Michigan Teacher Chooses to Be ‘Non-Member’ of Union

Michigan teacher finds it’s not so easy, or cheap, to become a former member of a teachers union

Ever wonder what it costs to quit a labor union?

For one Michigan educator, the annual costs of “non-membership” in the local, state and national teacher unions total $544.28.

But Andrew Buikema, 10-year teacher with Grant Public Schools, is willing to pay the price, just for the privilege of being seen as a true professional, instead of a union worker.

Michigan is not a “right to work” state, which means Buikema’s job is still affected by the district’s contract with the local teachers union, the Grant Education Association. The GEA is affiliated with the Michigan Education Association and the National Education Association.

Buikema has been trying to leave the union since last spring, when he realized that GEA leaders were uninterested in helping the district control costs, even in the face of a multi-million dollar deficit.

By refusing to make wage and benefit concessions, the union contributed to conditions that led to 27 teachers – including Buikema – receiving layoff notices. The district was also forced into making cuts to student academic and extracurricular programs.

Buikema’s job was saved at the last minute, but he was disgusted by the union’s selfishness.

The union’s intransigence convinced Buikema that “the union doesn’t care about kids.”

“They keep asking for more and more, even though the school district can’t afford it,” he told EAG. “They’re concerned about taking care of the adults and have no consideration for the kids. I don’t want to be part of an organization that says one thing and does another,” he said.

Buikema said he was “raked over the coals” by his local union leaders when he suggested the GEA could help alleviate the district’s financial woes – and possibly help save some teaching jobs – by switching from union-owned and operated MESSA health insurance to a less expensive carrier.

Buikema estimated that the district could save between $530,000 and $980,000 annually.

Not only did local union leaders not like Buikema’s idea, but they verbally attacked him for even suggesting it.

“The amount of flak I got, particularly from veteran teachers, was ridiculous to the point of being unprofessional,” he said.

Buikema was also put off by the NEA’s new $10 levy on members to help re-elect President Obama.

“It’s the principle involved,” Buikema said at the time. “They’re taking money to support a candidate that members may or may not support. That’s a very big deal.”

Unions bury dissenters in pile of legal documents

Last summer, Buikema decided to cancel his union membership altogether.

The MEA and NEA finally responded to his resignation request last month by sending approximately 150 pages of documents. The upshot of all those documents is this: Buikema can technically quit both unions, but he must still pay them $544.28 in “service fees,” which equals 67.7 percent of a normal union membership.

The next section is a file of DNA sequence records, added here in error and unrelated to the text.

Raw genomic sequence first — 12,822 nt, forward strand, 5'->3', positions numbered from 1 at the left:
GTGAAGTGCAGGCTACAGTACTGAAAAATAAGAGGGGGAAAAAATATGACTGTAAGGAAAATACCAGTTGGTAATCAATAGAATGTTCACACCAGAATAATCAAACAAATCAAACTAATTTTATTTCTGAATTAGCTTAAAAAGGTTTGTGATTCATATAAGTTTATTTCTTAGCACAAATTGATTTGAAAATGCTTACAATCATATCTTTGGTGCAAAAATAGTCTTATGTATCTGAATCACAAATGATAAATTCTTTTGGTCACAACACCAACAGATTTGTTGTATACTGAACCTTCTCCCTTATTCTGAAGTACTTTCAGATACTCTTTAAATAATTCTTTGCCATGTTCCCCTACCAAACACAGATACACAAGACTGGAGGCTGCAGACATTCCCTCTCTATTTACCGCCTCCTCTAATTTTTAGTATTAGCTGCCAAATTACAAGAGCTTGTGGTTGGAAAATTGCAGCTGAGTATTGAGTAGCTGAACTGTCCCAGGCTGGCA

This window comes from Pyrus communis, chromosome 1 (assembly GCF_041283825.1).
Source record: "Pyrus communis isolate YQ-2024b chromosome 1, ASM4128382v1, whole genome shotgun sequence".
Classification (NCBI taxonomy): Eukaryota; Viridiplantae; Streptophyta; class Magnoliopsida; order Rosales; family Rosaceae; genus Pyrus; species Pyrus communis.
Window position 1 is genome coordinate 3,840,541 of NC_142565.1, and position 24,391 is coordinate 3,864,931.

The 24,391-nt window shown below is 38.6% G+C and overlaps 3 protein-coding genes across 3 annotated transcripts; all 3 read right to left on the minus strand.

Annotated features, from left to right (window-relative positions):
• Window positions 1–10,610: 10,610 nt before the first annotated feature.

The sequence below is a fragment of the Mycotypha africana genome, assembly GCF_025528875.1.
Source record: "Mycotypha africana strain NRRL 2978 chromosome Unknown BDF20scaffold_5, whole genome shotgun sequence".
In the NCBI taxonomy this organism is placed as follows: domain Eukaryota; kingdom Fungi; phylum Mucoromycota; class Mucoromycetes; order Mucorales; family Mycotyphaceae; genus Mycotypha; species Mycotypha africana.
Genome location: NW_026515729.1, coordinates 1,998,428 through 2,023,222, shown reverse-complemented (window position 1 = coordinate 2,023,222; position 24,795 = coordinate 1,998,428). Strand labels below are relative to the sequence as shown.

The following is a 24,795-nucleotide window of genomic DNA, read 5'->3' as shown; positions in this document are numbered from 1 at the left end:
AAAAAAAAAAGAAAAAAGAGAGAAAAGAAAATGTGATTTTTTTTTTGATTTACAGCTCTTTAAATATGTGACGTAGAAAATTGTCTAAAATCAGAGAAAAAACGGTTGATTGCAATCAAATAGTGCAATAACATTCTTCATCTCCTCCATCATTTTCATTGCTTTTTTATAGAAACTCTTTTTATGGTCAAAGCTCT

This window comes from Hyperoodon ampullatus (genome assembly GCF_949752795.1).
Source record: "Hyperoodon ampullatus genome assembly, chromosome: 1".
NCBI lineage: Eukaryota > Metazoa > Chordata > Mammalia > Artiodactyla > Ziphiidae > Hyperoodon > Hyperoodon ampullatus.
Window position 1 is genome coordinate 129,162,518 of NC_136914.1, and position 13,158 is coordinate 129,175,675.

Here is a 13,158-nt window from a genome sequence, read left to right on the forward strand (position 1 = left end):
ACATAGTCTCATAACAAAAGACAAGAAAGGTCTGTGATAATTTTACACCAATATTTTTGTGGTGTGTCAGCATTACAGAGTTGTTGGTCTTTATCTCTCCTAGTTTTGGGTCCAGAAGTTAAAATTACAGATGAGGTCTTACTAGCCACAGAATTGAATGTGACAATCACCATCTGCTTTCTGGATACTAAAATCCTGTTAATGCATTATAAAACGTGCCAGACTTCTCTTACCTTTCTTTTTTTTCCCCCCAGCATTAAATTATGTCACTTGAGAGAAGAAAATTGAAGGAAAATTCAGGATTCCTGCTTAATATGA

“Dear Non-Member,” the MEA letter begins, “You are employed in a bargaining unit represented by an affiliate of the Michigan Education Association. … Your collective bargaining agreement contains a provision which requires you to join the association or to pay a service fee.”

Another document explains that those service fees are based on “annual expenditures … incurred for the purpose of performing the duties of an exclusive representation of the employees.”

The unions claim the service fee only pays for activities that don’t involve an “ideological cause or political activity unrelated to collective bargaining, contract administration, grievance adjustment and lawfully chargeable employee representation.” A 64-page document breaks down all of the separate charges that go into the $544.28 fee, and explains how each is allowed under current law.

Yesterday, Buikema sent his own letter to the MEA:

“I am enclosing a check for $25 to the MEA, because that’s what I can afford to do right now. You will receive the remaining balance as I am able to pay. …

” … Forcing teachers to join your organization and pay dues is criminal. What happened to free will and the right to choose? I am trying to get out of the union because you don’t stand for kids.

” … You send this massive packet of … legal documents that I cannot decipher because I am not a lawyer … to do what exactly? Scare me? Intimidate me? What you are proving is that you will go to great lengths to get people’s money. …”

As a non-member, Buikema has the legal right to contest any of the “service fee” charges, but it entails a long and complicated legal process. And the MEA and NEA are well-represented by lawyers and accountants, as the stack of documents makes clear. The implication is obvious: It is futile for an individual teacher to protest the hundreds of dollars in fees.

“They’re just going to make you pay anyway,” Buikema concludes.

Buikema says some of his colleagues have expressed interest in also breaking away from the union, but are taking a wait-and-see approach.

“Most teachers like to be safe and stay in their comfort zone,” Buikema said. “I don’t care about that.”

Buikema has remained an outspoken union critic, and wants to be seen as a true professional whose worth is solely determined by his performance in the classroom, and not by his ranking on the seniority chart.

That won’t truly happen until Michigan becomes a right to work state, and union membership is no longer compulsory. Until then, Buikema chooses to be a “non-member” and will pay $544.28 for the privilege.